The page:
Hi Don – Thanks for joining us to talk about tokenization, peer-to-peer decentralised trading and, of course, the current talk of the town, Initial Coin Offerings and token sales.
But first, tell us, how did you end up getting interested in cryptocurrencies and blockchain technology?
I had admired the disruptive force of bitcoin and blockchain for some time, but had been working in other areas in consumer web technology. The opportunity to explore in earnest hadn’t really presented itself. With the development of Ethereum, like many others, I began to visualize a broader class of applications and businesses built on blockchain technology. This crystallized with the notion that ad hoc tokens could capture and quantify real value, and that they were becoming standardized and tradable.
If you had to explain it to a total newcomer, what is the most exciting thing about Blockchain and distributed ledger technology? How is it going to change the world?
Online trust is expensive. Blockchain removes it from the equation, such that we can operate online much like we do offline: peer-to-peer and without third parties. If you go down to the farmers market and pay someone a dollar for an apple, you don’t need a third person standing there to validate your transaction. Now the same thing happens online, and the cost of that trust is gone.
What was it that attracted you to leave your former industry to work in this field?
What particularly attracted me was tokenization. Imagine an analogy that the Internet is to information as blockchain is to value. The Internet of things – the idea that everything is interconnected – then also has an analogue: value throughout our lives will be quantified and tokenized. Holding different tokens can give you a democratic vote, access to special features or services, currency within a virtual economy, or something totally new. Many of these tokens are standardized and tradable, so there was a specific opportunity to think about how that’s going to work for the crypto community today, and for everyday consumers tomorrow.
For me, blockchain has become an industry similar to what I’ve historically worked in, building consumer and developer applications. Blockchain is ready for product people, and product people can likewise come in and visualize applications of the technology, so the timing is right.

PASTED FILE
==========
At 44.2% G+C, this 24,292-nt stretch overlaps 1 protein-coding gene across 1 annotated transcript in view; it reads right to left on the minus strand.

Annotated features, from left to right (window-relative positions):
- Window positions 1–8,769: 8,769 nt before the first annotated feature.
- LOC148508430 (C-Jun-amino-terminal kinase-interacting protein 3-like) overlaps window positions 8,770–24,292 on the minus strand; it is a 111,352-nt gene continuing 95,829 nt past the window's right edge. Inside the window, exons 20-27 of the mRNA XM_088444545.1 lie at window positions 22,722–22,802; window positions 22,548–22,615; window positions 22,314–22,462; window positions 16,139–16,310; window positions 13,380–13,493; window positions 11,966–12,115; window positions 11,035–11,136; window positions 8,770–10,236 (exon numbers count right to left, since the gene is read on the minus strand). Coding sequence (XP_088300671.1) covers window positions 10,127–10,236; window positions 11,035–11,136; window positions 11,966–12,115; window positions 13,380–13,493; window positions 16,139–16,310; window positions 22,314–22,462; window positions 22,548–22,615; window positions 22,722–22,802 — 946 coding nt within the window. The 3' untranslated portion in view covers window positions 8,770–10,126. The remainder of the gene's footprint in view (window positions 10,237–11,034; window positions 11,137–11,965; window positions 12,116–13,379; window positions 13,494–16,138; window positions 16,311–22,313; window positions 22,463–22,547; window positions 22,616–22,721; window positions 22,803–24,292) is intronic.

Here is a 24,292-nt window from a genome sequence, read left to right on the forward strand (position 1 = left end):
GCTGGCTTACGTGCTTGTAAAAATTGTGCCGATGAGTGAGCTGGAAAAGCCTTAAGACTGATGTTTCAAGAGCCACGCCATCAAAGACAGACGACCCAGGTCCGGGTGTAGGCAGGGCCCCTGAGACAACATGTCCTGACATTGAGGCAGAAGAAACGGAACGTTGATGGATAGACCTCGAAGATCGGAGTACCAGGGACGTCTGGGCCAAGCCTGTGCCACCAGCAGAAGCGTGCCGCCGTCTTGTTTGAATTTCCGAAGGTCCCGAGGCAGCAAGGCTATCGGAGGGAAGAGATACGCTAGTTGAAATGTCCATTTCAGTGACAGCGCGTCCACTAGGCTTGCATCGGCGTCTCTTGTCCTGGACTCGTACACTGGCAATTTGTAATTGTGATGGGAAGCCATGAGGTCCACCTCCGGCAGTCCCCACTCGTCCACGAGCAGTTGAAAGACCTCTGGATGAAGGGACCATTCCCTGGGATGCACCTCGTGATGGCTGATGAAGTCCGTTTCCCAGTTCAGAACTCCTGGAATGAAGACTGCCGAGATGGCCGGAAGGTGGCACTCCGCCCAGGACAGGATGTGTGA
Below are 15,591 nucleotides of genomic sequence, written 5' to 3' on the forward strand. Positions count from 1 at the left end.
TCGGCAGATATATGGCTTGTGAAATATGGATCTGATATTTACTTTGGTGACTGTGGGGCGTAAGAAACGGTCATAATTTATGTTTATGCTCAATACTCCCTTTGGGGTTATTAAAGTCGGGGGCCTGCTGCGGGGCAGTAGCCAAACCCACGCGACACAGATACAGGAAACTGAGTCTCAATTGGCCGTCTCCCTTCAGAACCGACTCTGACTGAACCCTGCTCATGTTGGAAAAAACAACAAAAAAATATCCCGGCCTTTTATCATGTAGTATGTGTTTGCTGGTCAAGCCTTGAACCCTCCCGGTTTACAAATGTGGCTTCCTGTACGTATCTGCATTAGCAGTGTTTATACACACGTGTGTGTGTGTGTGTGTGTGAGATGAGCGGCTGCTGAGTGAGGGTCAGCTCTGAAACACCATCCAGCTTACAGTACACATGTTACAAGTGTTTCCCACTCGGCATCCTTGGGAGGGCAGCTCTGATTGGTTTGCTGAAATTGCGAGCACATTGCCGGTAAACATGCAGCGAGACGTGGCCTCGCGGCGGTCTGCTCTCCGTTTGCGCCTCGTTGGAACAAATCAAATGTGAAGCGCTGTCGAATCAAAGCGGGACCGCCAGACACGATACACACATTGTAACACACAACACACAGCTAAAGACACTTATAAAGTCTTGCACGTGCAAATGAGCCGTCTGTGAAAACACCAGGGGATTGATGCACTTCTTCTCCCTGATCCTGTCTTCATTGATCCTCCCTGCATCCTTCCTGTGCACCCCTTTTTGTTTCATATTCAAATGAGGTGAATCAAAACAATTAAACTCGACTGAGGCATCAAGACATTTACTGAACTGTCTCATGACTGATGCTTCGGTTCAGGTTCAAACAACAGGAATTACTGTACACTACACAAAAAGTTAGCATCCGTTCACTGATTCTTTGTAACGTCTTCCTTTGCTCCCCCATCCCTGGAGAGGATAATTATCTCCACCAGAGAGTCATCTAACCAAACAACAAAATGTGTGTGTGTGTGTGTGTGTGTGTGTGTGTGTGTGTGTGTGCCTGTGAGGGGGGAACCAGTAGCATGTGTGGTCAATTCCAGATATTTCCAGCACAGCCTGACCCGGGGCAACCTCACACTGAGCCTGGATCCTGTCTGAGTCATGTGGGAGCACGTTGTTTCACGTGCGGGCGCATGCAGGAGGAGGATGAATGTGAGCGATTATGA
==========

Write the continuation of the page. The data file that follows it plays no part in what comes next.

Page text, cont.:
What are the types of innovations you are trying to build with Swap?
We’ve introduced a couple of important components that will facilitate peer-to-peer trading. One is to be able to find tokens and other peers, so that you can subsequently make trades. We call this an Indexer, which will be baked into products as a matchmaker or marketplace.
Second is to be able to set and check the prices of trades. Not everyone will know what a good price is for a given pair of tokens, so we smooth over the friction by introducing what we call an Oracle, which will be baked into products as price suggestions.
We have some more things in the pipeline that we’ll talk about soon.
How are applications built on the Ethereum Blockchain changing financial services more broadly?
As blockchain, by design, makes intermediaries redundant, many financial services will be forced to innovate with similar technology to be able to continue providing value. Ethereum developers are gunning for many existing industries and incumbents, so the pressure is on.
Can Blockchain technology live up to the hype or will progress get bogged down by scaling and security concerns or regulatory hurdles?
We’ve reached significant hype, something like “blockchain for everything” similar to “a website for everything” in the late nineties. This will shake out and cool down and develop in a more sane way over time. Technology problems like scaling and security will be solved as they usually are. There are still question marks in the regulatory environment, as blockchain is a challenging technology to address for regulators since it’s decentralized by design.
How is the current craze for Initial Coin Offerings changing the marketplace for trading digital tokens?
More tokens, more trading, so these marketplaces only continue to grow as token launches become increasingly popular.
Why is a decentralised peer-to-peer trading platform useful compared to existing order books or platforms?
Order books work really well when all aspects are centralized. In a decentralized context like blockchain, they lose that power due to scalability and frontrunning concerns. Order books are powerful but designed for a different world.
Peer-to-peer is both a structural and philosophical fit for blockchain. Our protocol provides discovery and pricing assistance to enable smooth trading, which means you’ll be able to find the tokens you want and trade directly, peer-to-peer.
What is your predicted landscape for Blockchain in 5 years time? How will things look for the startups of today as well as for the incumbents who may be challenged by this new wave of innovation?
Incumbents will adopt as much as they can, but blockchain alternatives will obviate many of them. On the other side, 90% of blockchain startups today will have failed, as in any other industry. For those that survive, many will have figured out the best way to tokenize their revenue models. By then, nearly every corner of the economy will have experimented with blockchain, some with success and others not.
Blockchain itself will be a technology that’s layered into our everyday lives much like the Internet. It’s certainly not going anywhere, but will be largely invisible. A second generation of applications, that really suit the technology and take it to new heights, will have been developed and have an even wider impact. Maybe we could call that Blockchain 2.0.
Don will be speaking at ‘Blockchain and the new Global Community’ on 3 August from 2-5pm (EST) in New York. For tickets, sign up here.
For more background on Initial Coin Offerings and Tokens, please visit our Resources section.